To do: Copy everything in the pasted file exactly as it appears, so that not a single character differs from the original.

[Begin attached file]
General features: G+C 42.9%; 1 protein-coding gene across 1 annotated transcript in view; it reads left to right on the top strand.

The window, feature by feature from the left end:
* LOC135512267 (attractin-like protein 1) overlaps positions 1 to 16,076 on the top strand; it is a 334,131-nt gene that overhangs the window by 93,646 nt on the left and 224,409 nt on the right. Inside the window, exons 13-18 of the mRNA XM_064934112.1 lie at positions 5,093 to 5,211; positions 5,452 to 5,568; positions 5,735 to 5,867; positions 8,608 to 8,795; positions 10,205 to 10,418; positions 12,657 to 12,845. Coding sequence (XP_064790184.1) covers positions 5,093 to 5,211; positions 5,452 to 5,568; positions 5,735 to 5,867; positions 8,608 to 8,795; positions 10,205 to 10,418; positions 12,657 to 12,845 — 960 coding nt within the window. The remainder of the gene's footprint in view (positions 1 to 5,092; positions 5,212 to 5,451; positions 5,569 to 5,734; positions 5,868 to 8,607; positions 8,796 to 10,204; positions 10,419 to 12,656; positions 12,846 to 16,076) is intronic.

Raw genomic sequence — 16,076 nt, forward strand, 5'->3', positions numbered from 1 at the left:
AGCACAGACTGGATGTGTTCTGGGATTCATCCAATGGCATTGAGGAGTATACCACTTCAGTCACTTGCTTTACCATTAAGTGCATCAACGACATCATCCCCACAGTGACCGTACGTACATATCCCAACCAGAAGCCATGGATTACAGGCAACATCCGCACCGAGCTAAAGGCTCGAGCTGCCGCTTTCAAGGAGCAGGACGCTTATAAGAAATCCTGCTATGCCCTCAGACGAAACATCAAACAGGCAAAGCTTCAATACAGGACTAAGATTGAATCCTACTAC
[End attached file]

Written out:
General features: G+C 42.9%; 1 protein-coding gene across 1 annotated transcript in view; it reads left to right on the top strand.

The window, feature by feature from the left end:
* LOC135512267 (attractin-like protein 1) overlaps positions 1 to 16,076 on the top strand; it is a 334,131-nt gene that overhangs the window by 93,646 nt on the left and 224,409 nt on the right. Inside the window, exons 13-18 of the mRNA XM_064934112.1 lie at positions 5,093 to 5,211; positions 5,452 to 5,568; positions 5,735 to 5,867; positions 8,608 to 8,795; positions 10,205 to 10,418; positions 12,657 to 12,845. Coding sequence (XP_064790184.1) covers positions 5,093 to 5,211; positions 5,452 to 5,568; positions 5,735 to 5,867; positions 8,608 to 8,795; positions 10,205 to 10,418; positions 12,657 to 12,845 — 960 coding nt within the window. The remainder of the gene's footprint in view (positions 1 to 5,092; positions 5,212 to 5,451; positions 5,569 to 5,734; positions 5,868 to 8,607; positions 8,796 to 10,204; positions 10,419 to 12,656; positions 12,846 to 16,076) is intronic.

Raw genomic sequence — 16,076 nt, forward strand, 5'->3', positions numbered from 1 at the left:
AGCACAGACTGGATGTGTTCTGGGATTCATCCAATGGCATTGAGGAGTATACCACTTCAGTCACTTGCTTTACCATTAAGTGCATCAACGACATCATCCCCACAGTGACCGTACGTACATATCCCAACCAGAAGCCATGGATTACAGGCAACATCCGCACCGAGCTAAAGGCTCGAGCTGCCGCTTTCAAGGAGCAGGACGCTTATAAGAAATCCTGCTATGCCCTCAGACGAAACATCAAACAGGCAAAGCTTCAATACAGGACTAAGATTGAATCCTACTAC